Portfolio Manager Perspectives

Jeff Benjamin

Floating-rate-loan funds should soar when interest rates do

Funds invested in bank loans offer solid ground in rising-rate climate; ‘lesser-risk asset class'

Apr 16, 2010 @ 10:22 am

By Jeff Benjamin

When interest rates start rising the advantage will likely go to portfolios such as the $1.2 billion ING Senior Income Fund Ticker:(XSIAX), which is virtually 100% invested in floating-rate bank loans.

The portfolio of mostly first-lien bank loans that are pegged to the London Interbank Offered Rate offers an efficient mechanism for capturing yield in a rising-rate environment.

While portfolios of fixed-rate loans, such as many traditional bond funds, tend to decline in value when interest rates rise, the floating-rate loans increase in value.

“The past two years has left a lot of people confused about loans,” said Jeff Bakalar, who is part of the team managing $10 billion worth of floating-rate-loan portfolios for ING Investment Management.

Part of that confusion, he explained, includes the mistake of associating funds such as his with money market funds or other cash management strategies.

“This is not a risk-free asset class, but it is a lesser-risk asset class,” he said. “These types of strategies have been sold as proxies for money market funds, but the risks involve supply and demand, as well as default risk.”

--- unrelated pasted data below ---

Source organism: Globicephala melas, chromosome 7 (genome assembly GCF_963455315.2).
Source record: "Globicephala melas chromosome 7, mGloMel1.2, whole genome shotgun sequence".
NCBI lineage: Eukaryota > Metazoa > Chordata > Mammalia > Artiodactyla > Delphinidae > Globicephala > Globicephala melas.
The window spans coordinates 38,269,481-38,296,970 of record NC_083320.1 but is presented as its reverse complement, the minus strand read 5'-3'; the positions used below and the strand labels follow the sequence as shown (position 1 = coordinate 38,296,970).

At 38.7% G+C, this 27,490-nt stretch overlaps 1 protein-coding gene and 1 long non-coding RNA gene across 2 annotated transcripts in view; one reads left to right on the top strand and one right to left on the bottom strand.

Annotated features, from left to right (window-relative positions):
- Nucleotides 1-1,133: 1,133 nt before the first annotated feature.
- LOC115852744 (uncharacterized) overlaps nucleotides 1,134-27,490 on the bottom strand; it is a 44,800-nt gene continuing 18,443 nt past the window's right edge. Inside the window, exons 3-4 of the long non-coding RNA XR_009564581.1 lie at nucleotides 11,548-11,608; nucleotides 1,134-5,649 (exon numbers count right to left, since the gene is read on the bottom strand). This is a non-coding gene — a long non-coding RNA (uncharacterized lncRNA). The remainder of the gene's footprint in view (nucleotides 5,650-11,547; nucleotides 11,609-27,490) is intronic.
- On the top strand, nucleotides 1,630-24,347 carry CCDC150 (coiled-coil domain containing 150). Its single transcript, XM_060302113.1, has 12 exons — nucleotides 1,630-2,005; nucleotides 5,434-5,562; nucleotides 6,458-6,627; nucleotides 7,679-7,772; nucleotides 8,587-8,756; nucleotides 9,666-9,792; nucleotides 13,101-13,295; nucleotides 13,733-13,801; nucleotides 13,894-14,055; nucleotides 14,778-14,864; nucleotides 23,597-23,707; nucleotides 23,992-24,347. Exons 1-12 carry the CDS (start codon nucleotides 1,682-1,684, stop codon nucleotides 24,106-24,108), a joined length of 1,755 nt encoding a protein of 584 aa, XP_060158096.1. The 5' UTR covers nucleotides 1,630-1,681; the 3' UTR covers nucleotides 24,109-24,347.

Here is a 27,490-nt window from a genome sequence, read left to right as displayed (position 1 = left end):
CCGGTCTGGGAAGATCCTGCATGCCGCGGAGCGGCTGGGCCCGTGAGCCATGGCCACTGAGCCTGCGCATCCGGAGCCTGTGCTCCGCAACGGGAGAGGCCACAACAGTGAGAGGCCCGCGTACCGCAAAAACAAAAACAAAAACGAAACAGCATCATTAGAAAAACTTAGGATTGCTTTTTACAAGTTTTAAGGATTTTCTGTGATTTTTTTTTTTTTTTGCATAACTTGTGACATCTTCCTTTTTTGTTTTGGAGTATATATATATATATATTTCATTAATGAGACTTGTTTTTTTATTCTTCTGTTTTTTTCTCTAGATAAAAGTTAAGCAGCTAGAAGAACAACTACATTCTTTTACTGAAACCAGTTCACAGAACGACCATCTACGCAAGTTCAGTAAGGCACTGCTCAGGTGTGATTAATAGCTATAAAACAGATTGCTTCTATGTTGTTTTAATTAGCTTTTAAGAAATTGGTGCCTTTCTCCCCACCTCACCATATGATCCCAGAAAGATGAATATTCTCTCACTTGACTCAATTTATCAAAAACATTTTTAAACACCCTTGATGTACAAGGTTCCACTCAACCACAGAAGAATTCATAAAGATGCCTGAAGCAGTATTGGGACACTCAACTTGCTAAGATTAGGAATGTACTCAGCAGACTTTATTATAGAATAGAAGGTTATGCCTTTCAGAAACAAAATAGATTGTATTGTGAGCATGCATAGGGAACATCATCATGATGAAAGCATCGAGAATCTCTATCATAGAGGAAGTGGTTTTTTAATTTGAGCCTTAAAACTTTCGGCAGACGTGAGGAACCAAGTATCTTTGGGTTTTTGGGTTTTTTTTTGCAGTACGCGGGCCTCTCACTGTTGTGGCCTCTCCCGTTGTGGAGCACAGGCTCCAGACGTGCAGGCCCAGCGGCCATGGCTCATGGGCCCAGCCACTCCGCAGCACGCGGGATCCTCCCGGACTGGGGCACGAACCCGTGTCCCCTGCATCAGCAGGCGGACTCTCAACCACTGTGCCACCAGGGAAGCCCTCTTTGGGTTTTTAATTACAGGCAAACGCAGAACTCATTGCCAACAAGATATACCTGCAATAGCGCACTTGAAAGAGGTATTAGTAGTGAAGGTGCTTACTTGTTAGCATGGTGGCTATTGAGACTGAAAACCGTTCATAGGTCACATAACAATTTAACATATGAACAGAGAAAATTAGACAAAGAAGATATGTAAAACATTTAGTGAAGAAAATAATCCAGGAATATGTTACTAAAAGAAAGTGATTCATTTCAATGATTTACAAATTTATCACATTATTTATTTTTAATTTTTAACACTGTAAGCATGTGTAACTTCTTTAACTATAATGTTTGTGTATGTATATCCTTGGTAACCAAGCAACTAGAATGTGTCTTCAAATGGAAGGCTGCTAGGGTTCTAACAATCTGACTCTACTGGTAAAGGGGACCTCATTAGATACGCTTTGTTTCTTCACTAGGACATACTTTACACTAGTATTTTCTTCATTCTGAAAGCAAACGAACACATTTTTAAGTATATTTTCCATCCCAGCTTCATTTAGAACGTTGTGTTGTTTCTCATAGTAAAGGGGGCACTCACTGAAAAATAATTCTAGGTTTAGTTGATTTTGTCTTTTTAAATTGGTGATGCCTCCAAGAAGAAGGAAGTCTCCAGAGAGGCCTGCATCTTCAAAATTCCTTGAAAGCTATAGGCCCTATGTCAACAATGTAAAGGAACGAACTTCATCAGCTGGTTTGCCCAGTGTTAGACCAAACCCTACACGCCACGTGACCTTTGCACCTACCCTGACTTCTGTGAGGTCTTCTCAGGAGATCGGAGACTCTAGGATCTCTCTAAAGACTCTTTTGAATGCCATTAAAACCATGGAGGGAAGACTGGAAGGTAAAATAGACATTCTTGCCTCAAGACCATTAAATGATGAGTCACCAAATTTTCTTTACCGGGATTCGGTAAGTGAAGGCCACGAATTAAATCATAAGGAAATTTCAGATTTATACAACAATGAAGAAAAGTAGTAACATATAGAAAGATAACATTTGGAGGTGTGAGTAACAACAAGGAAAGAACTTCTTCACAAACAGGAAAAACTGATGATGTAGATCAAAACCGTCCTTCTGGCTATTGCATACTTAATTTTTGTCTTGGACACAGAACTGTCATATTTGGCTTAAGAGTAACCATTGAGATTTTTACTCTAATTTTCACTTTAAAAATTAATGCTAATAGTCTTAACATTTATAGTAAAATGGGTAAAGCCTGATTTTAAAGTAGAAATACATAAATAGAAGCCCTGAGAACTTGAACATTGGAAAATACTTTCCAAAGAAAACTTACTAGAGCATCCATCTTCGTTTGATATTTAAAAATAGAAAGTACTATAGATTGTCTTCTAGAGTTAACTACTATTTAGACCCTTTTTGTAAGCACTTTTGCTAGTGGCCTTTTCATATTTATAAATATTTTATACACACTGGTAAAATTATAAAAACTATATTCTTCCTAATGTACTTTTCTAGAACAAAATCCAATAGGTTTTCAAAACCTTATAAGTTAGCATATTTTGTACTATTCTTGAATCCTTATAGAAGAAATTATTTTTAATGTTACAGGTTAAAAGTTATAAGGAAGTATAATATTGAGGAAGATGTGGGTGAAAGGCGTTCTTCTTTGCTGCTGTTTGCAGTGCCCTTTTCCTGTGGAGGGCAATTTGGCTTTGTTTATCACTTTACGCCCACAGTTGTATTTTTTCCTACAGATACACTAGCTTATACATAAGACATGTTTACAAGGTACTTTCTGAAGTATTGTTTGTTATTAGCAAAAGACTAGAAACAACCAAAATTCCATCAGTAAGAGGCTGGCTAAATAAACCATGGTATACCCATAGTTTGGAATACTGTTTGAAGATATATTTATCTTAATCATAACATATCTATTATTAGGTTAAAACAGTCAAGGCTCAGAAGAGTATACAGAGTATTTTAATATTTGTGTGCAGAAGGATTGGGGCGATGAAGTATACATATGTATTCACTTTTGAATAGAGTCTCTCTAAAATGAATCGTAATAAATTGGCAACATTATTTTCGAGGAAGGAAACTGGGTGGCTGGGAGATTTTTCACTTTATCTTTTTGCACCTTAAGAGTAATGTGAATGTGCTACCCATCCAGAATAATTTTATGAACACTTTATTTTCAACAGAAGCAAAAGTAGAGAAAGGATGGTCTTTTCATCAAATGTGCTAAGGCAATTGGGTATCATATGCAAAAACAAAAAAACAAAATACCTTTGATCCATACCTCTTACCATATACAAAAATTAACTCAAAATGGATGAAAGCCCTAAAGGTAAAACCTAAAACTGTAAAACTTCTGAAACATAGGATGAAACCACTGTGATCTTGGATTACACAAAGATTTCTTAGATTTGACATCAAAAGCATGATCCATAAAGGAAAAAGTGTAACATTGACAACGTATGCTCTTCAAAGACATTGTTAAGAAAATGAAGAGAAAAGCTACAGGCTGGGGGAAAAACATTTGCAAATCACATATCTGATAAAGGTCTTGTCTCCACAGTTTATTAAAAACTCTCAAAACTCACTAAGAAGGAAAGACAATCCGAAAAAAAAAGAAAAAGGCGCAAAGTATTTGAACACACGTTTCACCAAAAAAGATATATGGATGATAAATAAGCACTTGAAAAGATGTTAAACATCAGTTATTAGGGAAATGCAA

The default risk relates to the fact that the loans in the portfolio are all from non-investment-grade companies.

The fund carries loans from more than 300 different corporations.

The general strategy is starting to get back to normal, according to Mr. Bakalar, following two years of unusually high volatility. Prior to the recent market turmoil, the strategy typically generated an average annual total return of between 6% and 8%.

But in 2008, the fund declined by 40%, compared with a 30% decline by the S&P/LSTA Leveraged Loan Index. Last year, however, the fund gained 64%, while the benchmark gained 52%.

The use of leverage played a role in both the losses of 2008 and the gains of 2009. The portfolio is currently 11% leveraged long, according to Mr. Bakalar. In addition, returns last year were boosted by discounts on loans, which typically were selling at about 60 cents on the dollar.

Granted, floating-rate loans are still below par, at about 92 cents on the dollar. But that gap will evaporate on the first sign of rising rates, according to Mr. Bakalar.

“With the healing of the financial markets, the loan market is starting to function normally again,” he said.

The only thing missing now is higher interest rates.

Portfolio Manager Perspectives are regular interviews with some of the most respected and influential fund managers in the investment industry. For more information, please visit InvestmentNews.com/pmperspectives.


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